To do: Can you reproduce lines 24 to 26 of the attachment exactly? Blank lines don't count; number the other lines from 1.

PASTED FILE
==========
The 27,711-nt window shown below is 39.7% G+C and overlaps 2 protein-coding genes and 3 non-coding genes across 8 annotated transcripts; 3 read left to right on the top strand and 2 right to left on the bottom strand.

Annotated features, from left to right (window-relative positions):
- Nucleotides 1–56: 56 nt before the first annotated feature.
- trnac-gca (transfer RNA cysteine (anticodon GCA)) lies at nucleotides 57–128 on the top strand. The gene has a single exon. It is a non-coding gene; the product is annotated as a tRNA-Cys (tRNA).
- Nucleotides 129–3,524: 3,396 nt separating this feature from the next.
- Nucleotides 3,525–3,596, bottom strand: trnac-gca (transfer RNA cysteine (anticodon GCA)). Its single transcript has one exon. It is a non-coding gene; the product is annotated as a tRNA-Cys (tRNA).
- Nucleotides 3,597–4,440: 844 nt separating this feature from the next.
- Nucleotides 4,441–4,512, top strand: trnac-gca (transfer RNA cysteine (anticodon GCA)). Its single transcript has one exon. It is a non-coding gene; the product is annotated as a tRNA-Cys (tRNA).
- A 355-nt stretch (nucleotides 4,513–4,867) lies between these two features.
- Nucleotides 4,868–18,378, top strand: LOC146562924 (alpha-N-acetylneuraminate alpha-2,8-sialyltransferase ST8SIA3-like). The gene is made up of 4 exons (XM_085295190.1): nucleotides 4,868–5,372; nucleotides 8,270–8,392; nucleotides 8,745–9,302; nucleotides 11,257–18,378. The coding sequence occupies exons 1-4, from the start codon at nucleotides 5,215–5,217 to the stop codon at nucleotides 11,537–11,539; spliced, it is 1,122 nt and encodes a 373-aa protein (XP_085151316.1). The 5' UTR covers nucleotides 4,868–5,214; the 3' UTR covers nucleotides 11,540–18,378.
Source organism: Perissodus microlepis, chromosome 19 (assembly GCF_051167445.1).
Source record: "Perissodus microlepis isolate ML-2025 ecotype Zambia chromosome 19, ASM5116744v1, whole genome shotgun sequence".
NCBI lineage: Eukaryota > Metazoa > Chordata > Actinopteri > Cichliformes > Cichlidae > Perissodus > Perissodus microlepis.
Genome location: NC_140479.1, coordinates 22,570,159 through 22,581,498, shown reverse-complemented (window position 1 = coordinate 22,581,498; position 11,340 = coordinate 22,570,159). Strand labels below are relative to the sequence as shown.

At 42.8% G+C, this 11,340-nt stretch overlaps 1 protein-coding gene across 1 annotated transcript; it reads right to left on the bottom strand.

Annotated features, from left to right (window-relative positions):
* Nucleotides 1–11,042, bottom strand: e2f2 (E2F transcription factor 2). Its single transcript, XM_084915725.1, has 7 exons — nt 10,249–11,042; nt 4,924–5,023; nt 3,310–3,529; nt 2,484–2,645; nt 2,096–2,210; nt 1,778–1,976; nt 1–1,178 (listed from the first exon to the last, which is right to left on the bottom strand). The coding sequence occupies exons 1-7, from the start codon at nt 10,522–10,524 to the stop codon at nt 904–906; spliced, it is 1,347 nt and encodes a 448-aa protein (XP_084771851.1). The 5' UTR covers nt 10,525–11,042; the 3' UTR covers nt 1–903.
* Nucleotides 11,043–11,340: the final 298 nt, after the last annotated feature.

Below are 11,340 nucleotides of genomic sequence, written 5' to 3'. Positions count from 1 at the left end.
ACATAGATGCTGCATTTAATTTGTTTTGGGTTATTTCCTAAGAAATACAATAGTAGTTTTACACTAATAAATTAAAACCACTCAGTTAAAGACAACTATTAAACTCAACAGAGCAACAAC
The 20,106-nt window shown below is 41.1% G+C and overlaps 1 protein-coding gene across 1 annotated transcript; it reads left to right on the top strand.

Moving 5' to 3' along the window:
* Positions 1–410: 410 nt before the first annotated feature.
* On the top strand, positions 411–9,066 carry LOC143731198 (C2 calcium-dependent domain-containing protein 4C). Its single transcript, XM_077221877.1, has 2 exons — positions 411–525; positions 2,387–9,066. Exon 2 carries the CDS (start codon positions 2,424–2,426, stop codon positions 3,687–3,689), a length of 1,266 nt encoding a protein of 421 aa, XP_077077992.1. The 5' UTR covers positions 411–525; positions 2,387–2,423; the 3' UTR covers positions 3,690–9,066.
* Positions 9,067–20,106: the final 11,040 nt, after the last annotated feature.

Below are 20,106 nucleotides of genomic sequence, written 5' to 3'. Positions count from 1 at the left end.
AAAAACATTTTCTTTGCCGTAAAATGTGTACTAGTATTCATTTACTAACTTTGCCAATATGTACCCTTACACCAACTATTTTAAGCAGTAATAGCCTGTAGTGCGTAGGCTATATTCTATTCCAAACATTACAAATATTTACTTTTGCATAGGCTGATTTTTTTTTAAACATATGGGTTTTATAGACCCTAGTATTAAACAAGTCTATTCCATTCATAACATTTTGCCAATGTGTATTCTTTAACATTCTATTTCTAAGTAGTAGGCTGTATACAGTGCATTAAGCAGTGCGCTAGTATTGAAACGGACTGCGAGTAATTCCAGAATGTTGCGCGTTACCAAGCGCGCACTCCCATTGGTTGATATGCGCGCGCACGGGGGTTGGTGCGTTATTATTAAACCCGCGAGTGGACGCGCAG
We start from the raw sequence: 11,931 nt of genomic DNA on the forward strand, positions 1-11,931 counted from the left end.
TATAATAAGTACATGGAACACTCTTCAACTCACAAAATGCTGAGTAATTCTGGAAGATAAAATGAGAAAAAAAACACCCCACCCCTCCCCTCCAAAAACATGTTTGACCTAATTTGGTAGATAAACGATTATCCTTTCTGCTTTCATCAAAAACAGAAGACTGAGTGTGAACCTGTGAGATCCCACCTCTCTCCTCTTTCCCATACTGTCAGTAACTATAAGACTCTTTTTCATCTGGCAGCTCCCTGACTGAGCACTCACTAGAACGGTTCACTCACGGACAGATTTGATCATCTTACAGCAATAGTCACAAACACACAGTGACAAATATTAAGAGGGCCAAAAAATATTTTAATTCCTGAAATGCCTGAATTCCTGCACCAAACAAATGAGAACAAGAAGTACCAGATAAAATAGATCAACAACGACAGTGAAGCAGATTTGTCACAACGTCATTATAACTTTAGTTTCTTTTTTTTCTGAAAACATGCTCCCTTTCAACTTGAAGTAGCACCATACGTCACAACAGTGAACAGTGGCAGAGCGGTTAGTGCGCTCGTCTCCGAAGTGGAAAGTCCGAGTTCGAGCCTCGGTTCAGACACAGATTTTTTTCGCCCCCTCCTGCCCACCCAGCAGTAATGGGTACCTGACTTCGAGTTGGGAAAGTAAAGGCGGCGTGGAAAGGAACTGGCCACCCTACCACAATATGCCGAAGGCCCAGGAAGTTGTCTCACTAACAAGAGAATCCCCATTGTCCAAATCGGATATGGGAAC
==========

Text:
* On the top strand, positions 411–9,066 carry LOC143731198 (C2 calcium-dependent domain-containing protein 4C). Its single transcript, XM_077221877.1, has 2 exons — positions 411–525; positions 2,387–9,066. Exon 2 carries the CDS (start codon positions 2,424–2,426, stop codon positions 3,687–3,689), a length of 1,266 nt encoding a protein of 421 aa, XP_077077992.1. The 5' UTR covers positions 411–525; positions 2,387–2,423; the 3' UTR covers positions 3,690–9,066.
* Positions 9,067–20,106: the final 11,040 nt, after the last annotated feature.

Below are 20,106 nucleotides of genomic sequence, written 5' to 3'. Positions count from 1 at the left end.